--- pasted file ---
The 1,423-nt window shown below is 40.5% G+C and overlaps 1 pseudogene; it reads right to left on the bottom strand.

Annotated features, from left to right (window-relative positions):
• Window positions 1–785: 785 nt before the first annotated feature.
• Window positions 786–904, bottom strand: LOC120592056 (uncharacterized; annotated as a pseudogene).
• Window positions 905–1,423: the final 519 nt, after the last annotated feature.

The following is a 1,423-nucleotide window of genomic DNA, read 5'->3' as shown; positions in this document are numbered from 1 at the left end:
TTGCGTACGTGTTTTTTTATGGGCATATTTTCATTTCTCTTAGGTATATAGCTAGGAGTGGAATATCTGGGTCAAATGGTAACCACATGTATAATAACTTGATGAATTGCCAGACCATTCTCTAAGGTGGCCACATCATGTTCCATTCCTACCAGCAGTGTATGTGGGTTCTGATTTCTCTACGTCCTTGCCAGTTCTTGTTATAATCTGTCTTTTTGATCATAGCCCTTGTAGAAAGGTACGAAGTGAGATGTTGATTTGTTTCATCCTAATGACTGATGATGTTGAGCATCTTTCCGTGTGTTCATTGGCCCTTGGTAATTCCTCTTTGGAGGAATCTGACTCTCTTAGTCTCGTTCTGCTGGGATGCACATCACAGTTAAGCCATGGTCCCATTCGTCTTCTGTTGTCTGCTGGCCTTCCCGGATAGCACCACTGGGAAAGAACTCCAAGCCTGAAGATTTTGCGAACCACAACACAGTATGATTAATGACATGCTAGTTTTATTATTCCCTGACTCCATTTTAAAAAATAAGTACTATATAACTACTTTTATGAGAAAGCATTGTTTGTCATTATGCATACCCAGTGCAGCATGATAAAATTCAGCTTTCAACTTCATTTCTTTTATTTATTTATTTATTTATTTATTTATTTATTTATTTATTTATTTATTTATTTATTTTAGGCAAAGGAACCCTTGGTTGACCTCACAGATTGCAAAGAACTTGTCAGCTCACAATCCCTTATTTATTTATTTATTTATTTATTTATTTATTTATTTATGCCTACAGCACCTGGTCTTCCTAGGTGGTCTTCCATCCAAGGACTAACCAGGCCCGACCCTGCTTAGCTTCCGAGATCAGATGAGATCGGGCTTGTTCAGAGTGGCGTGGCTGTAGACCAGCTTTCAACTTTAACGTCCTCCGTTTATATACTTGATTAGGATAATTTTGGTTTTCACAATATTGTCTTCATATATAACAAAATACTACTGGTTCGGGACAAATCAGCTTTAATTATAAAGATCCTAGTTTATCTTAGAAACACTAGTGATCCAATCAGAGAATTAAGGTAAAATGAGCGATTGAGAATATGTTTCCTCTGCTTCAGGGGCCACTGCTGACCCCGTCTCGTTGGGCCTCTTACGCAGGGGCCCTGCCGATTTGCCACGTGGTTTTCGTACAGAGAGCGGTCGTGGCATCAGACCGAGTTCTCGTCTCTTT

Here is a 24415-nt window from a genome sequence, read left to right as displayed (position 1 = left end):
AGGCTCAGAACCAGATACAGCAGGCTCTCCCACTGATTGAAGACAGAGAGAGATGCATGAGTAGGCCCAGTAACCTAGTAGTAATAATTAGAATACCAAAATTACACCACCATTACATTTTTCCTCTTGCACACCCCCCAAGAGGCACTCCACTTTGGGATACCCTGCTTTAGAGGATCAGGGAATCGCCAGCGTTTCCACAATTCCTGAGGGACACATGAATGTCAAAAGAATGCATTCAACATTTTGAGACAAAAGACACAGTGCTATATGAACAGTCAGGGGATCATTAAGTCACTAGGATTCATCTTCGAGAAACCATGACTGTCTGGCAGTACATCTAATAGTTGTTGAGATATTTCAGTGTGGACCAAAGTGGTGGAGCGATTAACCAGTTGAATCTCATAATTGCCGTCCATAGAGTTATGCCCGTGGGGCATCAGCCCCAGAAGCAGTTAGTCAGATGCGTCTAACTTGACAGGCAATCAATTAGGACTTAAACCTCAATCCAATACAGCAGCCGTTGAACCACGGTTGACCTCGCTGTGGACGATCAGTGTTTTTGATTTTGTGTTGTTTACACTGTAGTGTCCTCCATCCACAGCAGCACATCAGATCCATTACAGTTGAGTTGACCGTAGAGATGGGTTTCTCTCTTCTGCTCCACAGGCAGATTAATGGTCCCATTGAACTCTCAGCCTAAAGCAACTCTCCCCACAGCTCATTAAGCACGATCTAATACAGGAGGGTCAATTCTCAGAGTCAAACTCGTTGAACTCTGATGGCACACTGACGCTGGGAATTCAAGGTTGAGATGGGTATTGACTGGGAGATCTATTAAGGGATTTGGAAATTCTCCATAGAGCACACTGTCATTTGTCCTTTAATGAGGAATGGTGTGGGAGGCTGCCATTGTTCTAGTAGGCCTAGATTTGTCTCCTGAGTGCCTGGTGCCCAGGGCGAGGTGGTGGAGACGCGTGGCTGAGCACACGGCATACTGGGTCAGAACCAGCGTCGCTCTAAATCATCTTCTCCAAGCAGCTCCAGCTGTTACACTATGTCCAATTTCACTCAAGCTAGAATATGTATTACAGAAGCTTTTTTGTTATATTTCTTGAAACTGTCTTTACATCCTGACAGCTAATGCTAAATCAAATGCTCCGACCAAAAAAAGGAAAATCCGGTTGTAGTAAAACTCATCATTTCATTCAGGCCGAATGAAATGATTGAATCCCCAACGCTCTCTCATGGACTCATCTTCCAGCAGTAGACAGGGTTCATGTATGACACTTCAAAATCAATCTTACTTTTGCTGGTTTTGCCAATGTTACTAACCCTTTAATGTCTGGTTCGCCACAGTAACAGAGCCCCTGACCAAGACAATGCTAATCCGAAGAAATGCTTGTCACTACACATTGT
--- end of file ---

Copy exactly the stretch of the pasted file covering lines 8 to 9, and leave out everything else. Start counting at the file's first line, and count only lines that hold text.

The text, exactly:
Here is a 24415-nt window from a genome sequence, read left to right as displayed (position 1 = left end):
AGGCTCAGAACCAGATACAGCAGGCTCTCCCACTGATTGAAGACAGAGAGAGATGCATGAGTAGGCCCAGTAACCTAGTAGTAATAATTAGAATACCAAAATTACACCACCATTACATTTTTCCTCTTGCACACCCCCCAAGAGGCACTCCACTTTGGGATACCCTGCTTTAGAGGATCAGGGAATCGCCAGCGTTTCCACAATTCCTGAGGGACACATGAATGTCAAAAGAATGCATTCAACATTTTGAGACAAAAGACACAGTGCTATATGAACAGTCAGGGGATCATTAAGTCACTAGGATTCATCTTCGAGAAACCATGACTGTCTGGCAGTACATCTAATAGTTGTTGAGATATTTCAGTGTGGACCAAAGTGGTGGAGCGATTAACCAGTTGAATCTCATAATTGCCGTCCATAGAGTTATGCCCGTGGGGCATCAGCCCCAGAAGCAGTTAGTCAGATGCGTCTAACTTGACAGGCAATCAATTAGGACTTAAACCTCAATCCAATACAGCAGCCGTTGAACCACGGTTGACCTCGCTGTGGACGATCAGTGTTTTTGATTTTGTGTTGTTTACACTGTAGTGTCCTCCATCCACAGCAGCACATCAGATCCATTACAGTTGAGTTGACCGTAGAGATGGGTTTCTCTCTTCTGCTCCACAGGCAGATTAATGGTCCCATTGAACTCTCAGCCTAAAGCAACTCTCCCCACAGCTCATTAAGCACGATCTAATACAGGAGGGTCAATTCTCAGAGTCAAACTCGTTGAACTCTGATGGCACACTGACGCTGGGAATTCAAGGTTGAGATGGGTATTGACTGGGAGATCTATTAAGGGATTTGGAAATTCTCCATAGAGCACACTGTCATTTGTCCTTTAATGAGGAATGGTGTGGGAGGCTGCCATTGTTCTAGTAGGCCTAGATTTGTCTCCTGAGTGCCTGGTGCCCAGGGCGAGGTGGTGGAGACGCGTGGCTGAGCACACGGCATACTGGGTCAGAACCAGCGTCGCTCTAAATCATCTTCTCCAAGCAGCTCCAGCTGTTACACTATGTCCAATTTCACTCAAGCTAGAATATGTATTACAGAAGCTTTTTTGTTATATTTCTTGAAACTGTCTTTACATCCTGACAGCTAATGCTAAATCAAATGCTCCGACCAAAAAAAGGAAAATCCGGTTGTAGTAAAACTCATCATTTCATTCAGGCCGAATGAAATGATTGAATCCCCAACGCTCTCTCATGGACTCATCTTCCAGCAGTAGACAGGGTTCATGTATGACACTTCAAAATCAATCTTACTTTTGCTGGTTTTGCCAATGTTACTAACCCTTTAATGTCTGGTTCGCCACAGTAACAGAGCCCCTGACCAAGACAATGCTAATCCGAAGAAATGCTTGTCACTACACATTGT